Apart from tapering and rest, you need to pay close attention to what you eat. A bit of popular advice that you are bound to hear while preparing for race day is carb-loading, which means eating foods that are rich in carbohydrates in the days preceding a race. But it depends on the distance.

“You do not need to carb-load at all for a half marathon," says Nath. New Delhi-based Reebok master trainer Gagan Arora agrees. “On an average, people finish a half marathon in about 2 hours. The muscles do not require the extra glycogen that a carb-loading routine stores in your body. In fact, you might end up feeling too full for a half if you have gone through a proper carb-loading routine," says the ACSM certified trainer.

Both Nath and Arora prescribe a healthy normal diet in the run-up to a half marathon. A pre-race day lunch should have 60% carbohydrates (such as rice/roti/pasta and vegetables) and a small portion of proteins (meat/cottage cheese/tofu), advises Arora. “Eat your dinner, comprising 80-90% of carbs, slightly earlier than usual the night before the race and sleep early," he adds.

For a marathon, however, it is important to follow a carb-loading routine. While Arora prefers a five-day carb-loading period, Nath is happy with a three-day routine. “In the three days prior to the race, ensure you do not skimp on carbs, salt or water. Your protein intake could stay at the levels you are normally at. The day prior to the race, it’s best to avoid heavy meals, meat, poultry, fish, eggs and stick to simple vegetarian food," says Nath.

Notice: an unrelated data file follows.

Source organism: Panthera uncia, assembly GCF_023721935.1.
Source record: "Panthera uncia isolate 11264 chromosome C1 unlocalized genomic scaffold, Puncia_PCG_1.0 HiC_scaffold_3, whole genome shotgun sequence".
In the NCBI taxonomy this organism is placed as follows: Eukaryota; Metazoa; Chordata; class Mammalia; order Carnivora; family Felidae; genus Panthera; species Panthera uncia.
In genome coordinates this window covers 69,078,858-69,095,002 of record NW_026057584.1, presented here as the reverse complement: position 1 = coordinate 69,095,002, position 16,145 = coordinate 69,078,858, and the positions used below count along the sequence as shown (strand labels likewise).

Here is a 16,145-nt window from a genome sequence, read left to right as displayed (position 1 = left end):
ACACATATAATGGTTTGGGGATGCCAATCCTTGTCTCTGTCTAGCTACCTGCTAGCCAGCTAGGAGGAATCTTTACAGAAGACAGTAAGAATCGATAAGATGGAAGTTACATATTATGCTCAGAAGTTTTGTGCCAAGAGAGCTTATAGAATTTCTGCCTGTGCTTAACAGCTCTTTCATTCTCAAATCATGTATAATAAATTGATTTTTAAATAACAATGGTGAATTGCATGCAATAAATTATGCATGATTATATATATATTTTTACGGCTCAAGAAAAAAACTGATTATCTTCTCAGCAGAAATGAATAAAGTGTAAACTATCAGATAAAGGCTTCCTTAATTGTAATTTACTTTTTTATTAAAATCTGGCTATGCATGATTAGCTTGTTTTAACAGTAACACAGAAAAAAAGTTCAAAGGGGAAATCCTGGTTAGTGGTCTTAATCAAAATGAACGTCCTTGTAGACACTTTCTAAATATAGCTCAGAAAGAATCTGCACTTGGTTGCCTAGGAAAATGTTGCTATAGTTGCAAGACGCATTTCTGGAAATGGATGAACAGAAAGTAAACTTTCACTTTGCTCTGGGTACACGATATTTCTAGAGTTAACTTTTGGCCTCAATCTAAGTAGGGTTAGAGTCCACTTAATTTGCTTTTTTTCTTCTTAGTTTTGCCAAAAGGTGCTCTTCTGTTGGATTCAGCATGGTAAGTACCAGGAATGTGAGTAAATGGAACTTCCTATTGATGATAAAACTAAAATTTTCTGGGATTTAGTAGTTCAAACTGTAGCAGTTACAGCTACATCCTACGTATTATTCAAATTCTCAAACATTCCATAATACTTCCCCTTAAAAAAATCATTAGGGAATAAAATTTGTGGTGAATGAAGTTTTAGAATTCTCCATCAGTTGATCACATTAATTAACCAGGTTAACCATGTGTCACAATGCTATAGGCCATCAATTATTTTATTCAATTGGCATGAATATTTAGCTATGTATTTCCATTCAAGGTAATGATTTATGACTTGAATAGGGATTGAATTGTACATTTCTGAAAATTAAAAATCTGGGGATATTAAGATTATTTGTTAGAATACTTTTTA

Tapering is not just about reducing the intensity of training, it is also about focusing on these five things

Rest and sleep well

Spend less time on feet, especially the last two-three days before the race.

Sleep for at least 8 hours per day in the week preceding the race. If you can’t get a whole week, try getting proper sleep at least on the two days before race day.

Eat right

With extra rest and less mileage, be careful of what and how much you eat. Even if you haven’t been eating right during training, watch your diet at least in the final week. Focus on a normal diet that includes salads, dal, roti, rice and vegetables. Eat optimum portions during the tapering days.

Stay hydrated

Drink plenty of water through the last week. If possible, also start drinking sports energy drinks two days prior to race day. This will keep you hydrated through your run and help avoid cramps.

Build strength and flexibility

Focus on building strength and flexibility by weight training, stretching and yoga.

Reduce your anxiety

As the race day draws closer, you are likely to get anxious. Meditate, watch a movie, spend time with family and friends, read a book: all of these could help you get over the anxiety.


Things you need to do to help the body recover after completing the race

u Do 15 minutes of full-body stretching.

u Make sure you have protein-rich food (ideally, a smoothie or a bar) within 20 minutes of finishing the race.

u Sleep for at least 8 hours every night for the next two-three days. This is the best way to rest your fatigued muscles and mind.